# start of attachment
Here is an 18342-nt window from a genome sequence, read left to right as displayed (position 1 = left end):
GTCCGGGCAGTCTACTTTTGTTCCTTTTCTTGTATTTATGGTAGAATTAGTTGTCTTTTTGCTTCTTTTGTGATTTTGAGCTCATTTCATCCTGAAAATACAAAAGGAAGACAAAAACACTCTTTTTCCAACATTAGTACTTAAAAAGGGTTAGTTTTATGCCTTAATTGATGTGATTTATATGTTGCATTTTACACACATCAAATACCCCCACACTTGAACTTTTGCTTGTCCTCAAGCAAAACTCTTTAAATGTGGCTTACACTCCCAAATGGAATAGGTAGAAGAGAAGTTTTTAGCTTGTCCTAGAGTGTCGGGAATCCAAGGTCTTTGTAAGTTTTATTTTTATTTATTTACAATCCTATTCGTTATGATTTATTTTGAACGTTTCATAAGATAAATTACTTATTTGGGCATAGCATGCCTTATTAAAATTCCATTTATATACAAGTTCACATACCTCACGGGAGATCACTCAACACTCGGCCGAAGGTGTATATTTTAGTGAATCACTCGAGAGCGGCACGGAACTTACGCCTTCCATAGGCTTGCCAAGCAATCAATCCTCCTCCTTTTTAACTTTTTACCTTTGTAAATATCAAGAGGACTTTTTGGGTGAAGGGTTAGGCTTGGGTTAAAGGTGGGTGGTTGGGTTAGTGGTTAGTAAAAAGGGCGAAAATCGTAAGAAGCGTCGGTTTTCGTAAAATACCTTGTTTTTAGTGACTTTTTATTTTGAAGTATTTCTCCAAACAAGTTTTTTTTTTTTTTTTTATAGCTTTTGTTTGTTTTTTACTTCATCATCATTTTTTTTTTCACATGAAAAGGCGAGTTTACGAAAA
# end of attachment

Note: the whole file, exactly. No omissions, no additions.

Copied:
Here is an 18342-nt window from a genome sequence, read left to right as displayed (position 1 = left end):
GTCCGGGCAGTCTACTTTTGTTCCTTTTCTTGTATTTATGGTAGAATTAGTTGTCTTTTTGCTTCTTTTGTGATTTTGAGCTCATTTCATCCTGAAAATACAAAAGGAAGACAAAAACACTCTTTTTCCAACATTAGTACTTAAAAAGGGTTAGTTTTATGCCTTAATTGATGTGATTTATATGTTGCATTTTACACACATCAAATACCCCCACACTTGAACTTTTGCTTGTCCTCAAGCAAAACTCTTTAAATGTGGCTTACACTCCCAAATGGAATAGGTAGAAGAGAAGTTTTTAGCTTGTCCTAGAGTGTCGGGAATCCAAGGTCTTTGTAAGTTTTATTTTTATTTATTTACAATCCTATTCGTTATGATTTATTTTGAACGTTTCATAAGATAAATTACTTATTTGGGCATAGCATGCCTTATTAAAATTCCATTTATATACAAGTTCACATACCTCACGGGAGATCACTCAACACTCGGCCGAAGGTGTATATTTTAGTGAATCACTCGAGAGCGGCACGGAACTTACGCCTTCCATAGGCTTGCCAAGCAATCAATCCTCCTCCTTTTTAACTTTTTACCTTTGTAAATATCAAGAGGACTTTTTGGGTGAAGGGTTAGGCTTGGGTTAAAGGTGGGTGGTTGGGTTAGTGGTTAGTAAAAAGGGCGAAAATCGTAAGAAGCGTCGGTTTTCGTAAAATACCTTGTTTTTAGTGACTTTTTATTTTGAAGTATTTCTCCAAACAAGTTTTTTTTTTTTTTTTTATAGCTTTTGTTTGTTTTTTACTTCATCATCATTTTTTTTTTCACATGAAAAGGCGAGTTTACGAAAA